As G8 leaders arrived in northern Germany Wednesday for their annual summit, German police imposed strict limits on protestors, effectively preventing most to get anywhere near the airport.
Police officials didn't want to take any chances and came out in force
With the leaders and delegations from the G8 nations and the Plus Five observer countries jetting into Rostock Laage military air base on Wednesday, the summit proper really began. As if to emphasize that whatever had gone before had just been a dry run for the main event, the police made their own statement to that effect. The day started with what could only be described as widespread lockdown of infrastructure and ended with a heavy-handed clampdown on the opposition.
The arrival of the G8 heads had been a red letter day in the protestors' diary from the very beginning. Even though their main target, US President George Bush, had attempted to avoid the predicted mass picketing of Laage airport by arriving a day earlier, there were still seven other leaders to vent anger against. For the past few days, the issues had been the motivation to protest. Now the people responsible for those issues were coming and a predicted 8,000 to 10,000 demonstrators were ready to give them a welcome they would never forget.
Police outnumber protestors
Demonstrators on their way to the airport
The police had other plans. From the early morning, it was evident that the "two police officers for every protestor" rumor was no longer in dispute. The massed ranks of heavily armored officers stationed on roads, bridges and railway tracks were sending out a visible message: you shall not pass. The 16,000 regular police and 2,000 special officers drafted in for the summit were being used to full effect.
With the first arrival due to land at Laage at 10 a.m., hundreds of protestors streamed out of the Rostock Fischereihafen camp towards their own private vehicles and the specially organized buses waiting to take them the few kilometers to the airport while the morning was still in its infancy. Some of them didn't even make it out of the camp car park.
Police made it clear that demonstrators would not get past them
The first full bus was ready to depart when it was surrounded by police wagons. Officers ordered the passengers out of the bus and the vehicle was slowly searched while bags and pockets were emptied on demand. Another bus arrived and was immediately impounded, its human cargo forced to get comfortable on the grass verge. For how long, it is hard to say. Many never made it out of Rostock.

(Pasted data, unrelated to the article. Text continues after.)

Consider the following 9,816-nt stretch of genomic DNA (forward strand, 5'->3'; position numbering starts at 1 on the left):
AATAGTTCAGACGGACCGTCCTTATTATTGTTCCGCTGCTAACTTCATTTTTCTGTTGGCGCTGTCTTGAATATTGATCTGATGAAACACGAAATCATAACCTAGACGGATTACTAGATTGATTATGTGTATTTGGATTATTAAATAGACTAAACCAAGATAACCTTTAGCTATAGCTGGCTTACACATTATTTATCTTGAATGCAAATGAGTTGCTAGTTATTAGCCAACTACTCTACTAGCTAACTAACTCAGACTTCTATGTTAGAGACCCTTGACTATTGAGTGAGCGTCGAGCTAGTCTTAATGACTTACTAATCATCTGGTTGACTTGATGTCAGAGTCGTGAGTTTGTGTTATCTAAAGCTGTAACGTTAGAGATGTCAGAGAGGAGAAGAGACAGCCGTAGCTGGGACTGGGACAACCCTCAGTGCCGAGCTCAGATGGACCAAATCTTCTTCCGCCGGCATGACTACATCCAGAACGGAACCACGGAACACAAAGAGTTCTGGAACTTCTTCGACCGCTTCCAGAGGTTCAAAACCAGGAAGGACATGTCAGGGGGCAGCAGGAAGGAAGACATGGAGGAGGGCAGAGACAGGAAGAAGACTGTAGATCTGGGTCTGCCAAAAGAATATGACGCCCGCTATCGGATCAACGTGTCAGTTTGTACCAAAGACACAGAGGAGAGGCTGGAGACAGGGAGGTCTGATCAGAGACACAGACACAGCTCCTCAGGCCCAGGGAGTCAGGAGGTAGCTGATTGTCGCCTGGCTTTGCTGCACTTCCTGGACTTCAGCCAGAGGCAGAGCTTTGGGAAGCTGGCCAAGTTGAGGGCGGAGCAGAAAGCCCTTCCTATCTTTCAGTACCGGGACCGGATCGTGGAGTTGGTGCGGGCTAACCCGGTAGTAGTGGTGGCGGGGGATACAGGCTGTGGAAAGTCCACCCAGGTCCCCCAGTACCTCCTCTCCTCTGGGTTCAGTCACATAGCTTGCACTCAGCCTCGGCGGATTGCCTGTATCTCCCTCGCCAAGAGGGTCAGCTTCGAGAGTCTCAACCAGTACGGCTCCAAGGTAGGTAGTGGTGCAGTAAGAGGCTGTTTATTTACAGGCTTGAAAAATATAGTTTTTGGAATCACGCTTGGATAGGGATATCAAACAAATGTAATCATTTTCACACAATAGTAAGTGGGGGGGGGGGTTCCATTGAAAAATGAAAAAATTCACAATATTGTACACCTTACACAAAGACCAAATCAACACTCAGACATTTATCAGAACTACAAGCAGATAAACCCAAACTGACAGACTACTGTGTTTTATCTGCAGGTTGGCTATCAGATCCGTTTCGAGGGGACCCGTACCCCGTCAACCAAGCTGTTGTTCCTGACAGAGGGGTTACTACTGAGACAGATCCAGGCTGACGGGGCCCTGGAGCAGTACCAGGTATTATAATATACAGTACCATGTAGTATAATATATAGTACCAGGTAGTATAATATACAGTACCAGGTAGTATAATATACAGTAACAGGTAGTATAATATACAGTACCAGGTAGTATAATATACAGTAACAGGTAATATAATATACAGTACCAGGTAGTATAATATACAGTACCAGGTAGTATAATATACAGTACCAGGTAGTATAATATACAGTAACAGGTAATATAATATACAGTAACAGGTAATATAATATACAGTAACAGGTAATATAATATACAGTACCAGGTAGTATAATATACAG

There were alternative routes, however. But security had not been the only reason why Laage had been chosen as the arrival point. It is horrendously difficult to get to by public transport and even more so when the roads and train tracks are closed down. Buses carrying protestors were stopped kilometers from the airport, unloaded and the passengers allowed to continue to a specified containment point away from Laage on foot. And these were the lucky ones. Mysteriously coincidental train malfunctions paralyzed the rail system just after rush hour leaving many protestors stranded and angry. This would later contribute to frustration and violence.
Few get through
Police officers redirected protestors
Those who had set out just in time to avoid the main lockdown of the transport system around Laage were met at the containment points by rows of riot police. The plan had been to picket the airport at four main sites around its perimeter. With numbers expected in the region of 8,000 demonstrators, it had been planned that around 2,000 would go to each. The road blocks and train cancellations had contributed to a massive decimation of those numbers. The few hundred which had gathered at the mouth of the airport's service road milled around in front of the police, some muttering nervously about the prevalence of Unit 23, the hardest and most uncompromising officers bandied together from various forces to create an elite division.
Various attempts to begin the demonstration were stopped by senior police officers. There would be protests allowed, but only 50 people at a time would be let through the cordons to demonstrate at the airport's gates. From an expected crowd of 2,000, as few as 37 protestors eventually made it to the gate. Once there, over 70 police officers blocked the entrance and forced the small group of protestors onto a grass verge opposite and held them there for an hour.
Meanwhile, reports were phoned in to the group leader from an associate at Bad Doberan about a major incident involving over a thousand protestors who had been denied the chance to travel to Laage and a large contingent of riot police. According to the source in Bad Doberan, clashes had escalated quickly and tear gas and water cannons were being used to quell the unrest. There was even an unsubstantiated report that a badly injured protestor had been denied medical assistance by police officers.
The mood of those at Laage was already deflated before hearing this. The planned blockade and show of strength had been turned into a pathetic joke by a well-coordinated and ruthless police operation. By denying access to thousands and controlling to the footstep the movements of those which did make it to the boundaries of the airport, the police effectively removed all opposition at the point of entry for the G8 leaders.
And in Bad Doberan, they showed that they had learned the mistakes of the weekend where sheer numbers could not make up for the lack of preparation in dealing with a rioting mob. On Wednesday, the police struck hard and fast to end the unrest. They more than made up for their shortcomings on previous unruly days. On Wednesday, they could claim a victory. Only in the future will it really be clear what was lost.